Published On: Wed, Jun 3rd, 2015

President Kenyatta’s outlines strategy to stop youth radicalisation

Kenya’s President Uhuru Kenyatta has promised a new campaign to stop people joining violent radical groups and to fight the influence of Somali Islamists whose attacks have killed hundreds and threatened growing prosperity.

Suggesting a change in strategy with more use of discussion and persuasion, Kenyatta said conventional policing methods would not be enough to tackle the threat from radicalised men and women.

“To deal with this enemy, we must keep improving our methods and tactics … We must stop them from being radicalised,” Kenyatta said on Monday during a speech marking Madaraka Day national holiday.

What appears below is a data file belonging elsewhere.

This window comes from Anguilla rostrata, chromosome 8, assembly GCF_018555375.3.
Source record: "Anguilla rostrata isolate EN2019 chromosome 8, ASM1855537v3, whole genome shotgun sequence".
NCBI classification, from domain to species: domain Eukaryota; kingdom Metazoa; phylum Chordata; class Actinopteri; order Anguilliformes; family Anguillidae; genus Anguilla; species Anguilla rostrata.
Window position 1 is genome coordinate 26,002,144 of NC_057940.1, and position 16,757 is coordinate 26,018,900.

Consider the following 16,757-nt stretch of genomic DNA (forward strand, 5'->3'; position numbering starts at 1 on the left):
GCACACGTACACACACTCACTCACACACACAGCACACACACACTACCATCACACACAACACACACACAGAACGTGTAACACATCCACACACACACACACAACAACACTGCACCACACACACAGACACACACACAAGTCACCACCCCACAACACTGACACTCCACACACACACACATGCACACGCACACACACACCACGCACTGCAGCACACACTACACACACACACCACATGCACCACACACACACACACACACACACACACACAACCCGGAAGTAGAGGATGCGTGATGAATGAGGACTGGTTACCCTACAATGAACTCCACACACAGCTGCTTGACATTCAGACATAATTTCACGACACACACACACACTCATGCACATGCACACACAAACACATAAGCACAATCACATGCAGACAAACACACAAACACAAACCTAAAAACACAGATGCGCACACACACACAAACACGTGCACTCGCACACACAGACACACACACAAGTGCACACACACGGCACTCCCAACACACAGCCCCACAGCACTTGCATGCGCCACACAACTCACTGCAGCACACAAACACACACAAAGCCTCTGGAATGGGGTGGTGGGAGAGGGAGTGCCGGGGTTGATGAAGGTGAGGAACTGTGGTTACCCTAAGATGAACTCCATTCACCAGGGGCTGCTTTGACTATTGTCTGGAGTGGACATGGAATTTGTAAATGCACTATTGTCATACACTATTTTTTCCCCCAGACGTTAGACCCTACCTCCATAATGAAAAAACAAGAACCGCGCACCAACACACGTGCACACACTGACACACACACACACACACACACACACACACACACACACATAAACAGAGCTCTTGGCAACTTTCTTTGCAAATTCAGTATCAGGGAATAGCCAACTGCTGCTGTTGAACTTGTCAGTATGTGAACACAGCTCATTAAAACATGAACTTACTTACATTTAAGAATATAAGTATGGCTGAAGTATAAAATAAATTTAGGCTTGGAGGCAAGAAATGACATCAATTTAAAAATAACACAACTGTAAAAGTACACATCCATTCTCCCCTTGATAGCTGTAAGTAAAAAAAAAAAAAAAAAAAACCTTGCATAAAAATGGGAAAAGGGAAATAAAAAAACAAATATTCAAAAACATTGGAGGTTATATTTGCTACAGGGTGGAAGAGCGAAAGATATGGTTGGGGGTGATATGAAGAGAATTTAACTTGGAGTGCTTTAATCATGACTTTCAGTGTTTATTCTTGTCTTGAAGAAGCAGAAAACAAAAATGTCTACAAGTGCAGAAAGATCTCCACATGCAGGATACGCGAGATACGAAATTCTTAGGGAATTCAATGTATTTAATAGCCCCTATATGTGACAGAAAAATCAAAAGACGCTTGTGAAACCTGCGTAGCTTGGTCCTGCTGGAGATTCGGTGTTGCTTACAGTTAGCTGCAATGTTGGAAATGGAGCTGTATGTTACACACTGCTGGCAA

Dealing with the rising threat of home-grown radicals has become a priority for Kenyatta. Some of the gunmen involved in the biggest attacks on Kenyan soil in recent years, including the slaughter of 148 people at Garissa university in April, were Kenyan citizens who had joined Somalia’s al Shabaab.

The attacks have also threatened Kenya’s rapid growth in prosperity, ravaging the east African nation’s tourism sector and denting its image abroad.

Diplomats have long criticised Nairobi for its heavy-handed approach to tackling radicalisation among Kenya’s 4.3 million Muslims, urging the government to use softer tactics that would win over the community and help with intelligence gathering. Al Shabaab has vowed to punish Kenya for sending troops to Somalia to fight the group as part of an African Union peacekeeping force.

Full story Reuters

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